Workshop participants—The success of the workshop process rests heavily upon the quality of the workshop participants and the facilitator. In particular, the full range of stakeholders should be invited to attend as this will help ensure that all possible risk events are identified. For example, stakeholders for the projects in Exhibit 1 included project team members, project sponsors (e.g., government education department), users (e.g., school principal and parent's representative) and specialist experts (e.g., traffic engineers, environmental scientists). Similarly, one project required the proposed building to be constructed under a flight path so an airflight manager from the airport attended the workshop. Exhibit 1 shows that the workshop size varies between 8 and 24. Whilst the theory suggest an optimum size of 6–12, experience suggests that the more complex the project, the bigger the desired group size, up to a maximum of approximately 25.

Risk Identification

The risk identification process goes through each category of the risk classification structures and asks, “What can go wrong?” As shown in Exhibit 1, the two classification categories used were sources and phases, with a combination of both being a typical approach. The selection of the risk categories is determined prior to the workshop in discussion between the risk manager and the project team.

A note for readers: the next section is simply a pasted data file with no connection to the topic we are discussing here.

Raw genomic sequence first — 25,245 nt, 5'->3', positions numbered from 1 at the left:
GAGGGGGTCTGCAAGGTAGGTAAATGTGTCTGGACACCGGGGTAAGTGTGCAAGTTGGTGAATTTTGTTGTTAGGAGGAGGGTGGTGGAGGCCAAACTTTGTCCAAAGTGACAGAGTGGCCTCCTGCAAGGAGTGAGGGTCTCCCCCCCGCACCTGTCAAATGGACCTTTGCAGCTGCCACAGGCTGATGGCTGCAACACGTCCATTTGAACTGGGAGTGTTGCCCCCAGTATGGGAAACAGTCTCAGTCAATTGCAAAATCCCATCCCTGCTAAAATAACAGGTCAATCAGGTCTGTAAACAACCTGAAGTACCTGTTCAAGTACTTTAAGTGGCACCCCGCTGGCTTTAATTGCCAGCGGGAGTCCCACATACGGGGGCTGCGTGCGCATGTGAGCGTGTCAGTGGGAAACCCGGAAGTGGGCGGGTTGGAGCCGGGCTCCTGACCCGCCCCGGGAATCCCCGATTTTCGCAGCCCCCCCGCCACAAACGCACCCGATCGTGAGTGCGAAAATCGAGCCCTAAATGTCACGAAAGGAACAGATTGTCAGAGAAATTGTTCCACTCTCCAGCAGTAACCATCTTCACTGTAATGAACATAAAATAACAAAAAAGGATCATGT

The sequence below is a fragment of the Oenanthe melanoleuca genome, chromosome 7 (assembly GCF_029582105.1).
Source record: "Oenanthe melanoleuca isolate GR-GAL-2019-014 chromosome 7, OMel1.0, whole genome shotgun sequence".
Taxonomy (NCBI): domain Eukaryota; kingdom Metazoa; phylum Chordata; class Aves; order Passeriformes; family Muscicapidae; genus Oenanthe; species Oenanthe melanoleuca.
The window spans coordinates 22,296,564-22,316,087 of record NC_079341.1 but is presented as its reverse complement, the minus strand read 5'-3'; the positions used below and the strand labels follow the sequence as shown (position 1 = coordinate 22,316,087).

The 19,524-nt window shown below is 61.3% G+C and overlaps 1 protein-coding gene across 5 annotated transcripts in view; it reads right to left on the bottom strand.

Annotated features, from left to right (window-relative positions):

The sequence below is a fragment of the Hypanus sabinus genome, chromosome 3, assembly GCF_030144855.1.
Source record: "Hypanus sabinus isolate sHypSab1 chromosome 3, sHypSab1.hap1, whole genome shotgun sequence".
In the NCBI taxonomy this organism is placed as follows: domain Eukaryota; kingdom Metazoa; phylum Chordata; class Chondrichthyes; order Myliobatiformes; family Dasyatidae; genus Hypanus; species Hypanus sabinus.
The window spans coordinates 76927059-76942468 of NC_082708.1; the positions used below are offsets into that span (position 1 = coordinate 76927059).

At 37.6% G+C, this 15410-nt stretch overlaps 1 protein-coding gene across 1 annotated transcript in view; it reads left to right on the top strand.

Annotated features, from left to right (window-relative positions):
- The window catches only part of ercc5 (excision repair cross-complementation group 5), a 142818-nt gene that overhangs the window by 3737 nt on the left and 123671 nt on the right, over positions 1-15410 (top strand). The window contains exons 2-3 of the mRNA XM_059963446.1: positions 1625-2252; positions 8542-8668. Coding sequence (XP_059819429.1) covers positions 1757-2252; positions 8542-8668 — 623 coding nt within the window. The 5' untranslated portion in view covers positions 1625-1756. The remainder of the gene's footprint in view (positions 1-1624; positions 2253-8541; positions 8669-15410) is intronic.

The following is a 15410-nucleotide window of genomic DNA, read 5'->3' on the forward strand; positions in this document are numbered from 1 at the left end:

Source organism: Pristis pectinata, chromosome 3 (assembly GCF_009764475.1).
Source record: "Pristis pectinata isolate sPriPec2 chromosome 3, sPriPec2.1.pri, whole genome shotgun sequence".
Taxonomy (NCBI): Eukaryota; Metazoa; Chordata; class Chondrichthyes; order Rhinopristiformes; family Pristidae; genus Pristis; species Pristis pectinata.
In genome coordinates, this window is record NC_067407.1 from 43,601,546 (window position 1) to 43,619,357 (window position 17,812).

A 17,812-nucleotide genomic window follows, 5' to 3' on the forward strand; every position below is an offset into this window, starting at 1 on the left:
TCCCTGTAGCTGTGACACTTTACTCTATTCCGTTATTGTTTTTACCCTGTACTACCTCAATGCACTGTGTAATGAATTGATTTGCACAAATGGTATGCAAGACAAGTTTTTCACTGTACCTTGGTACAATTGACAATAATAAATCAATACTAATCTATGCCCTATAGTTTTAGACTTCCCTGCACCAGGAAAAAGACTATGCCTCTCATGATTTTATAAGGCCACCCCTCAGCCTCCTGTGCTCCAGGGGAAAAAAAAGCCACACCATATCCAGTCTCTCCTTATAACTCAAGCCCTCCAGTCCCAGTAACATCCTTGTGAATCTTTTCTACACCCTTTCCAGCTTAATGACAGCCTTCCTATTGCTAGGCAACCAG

Once the group has exhausted a risk category, the facilitator provides a checklist of possible risk events. The purpose for this is twofold:

• The checklist is given after the brainstorming process so as not to provide a narrow view of possible risks.

• The checklist acts as a safety net that highlights possible risks that the group has not identified but which are relevant for the project. Typically 80–90% of the checklist risks are already identified during the brainstorming process. The risk manager based on research, individual pondering and previous risk management workshops, develops the checklist.

The checklist is derived from previous risk management studies, pre-workshop interviews with the project team, individual pondering by the risk manager with reference to project documentation The number of risks identified depends on such factors as:

Time allowed—clearly a half-day workshop will usually identify fewer risks than a one-day workshop! Therefore, the projects with the longest duration typically resulted the greatest number of identified risks—see projects A to E.

Exhibit 2. Risk Rating Matrix

Risk Rating Matrix

Number of participants—The greater the number of workshop members, then typically the more risks identified. As Exhibit 1 shows, the three workshops (A.B.C) with the highest number of participants also generated the highest number of identified risks. However, working against this is the fact that a large workshop naturally tends to result is more discussion and therefore less identified risks.

Quality of participants—When the participants are intelligent, thoughtful and have good experience or expertise, then this provides a fertile environment for the identification of many risks. For example, the workshop that identified 319 risks contained many senior management people and well qualified experts.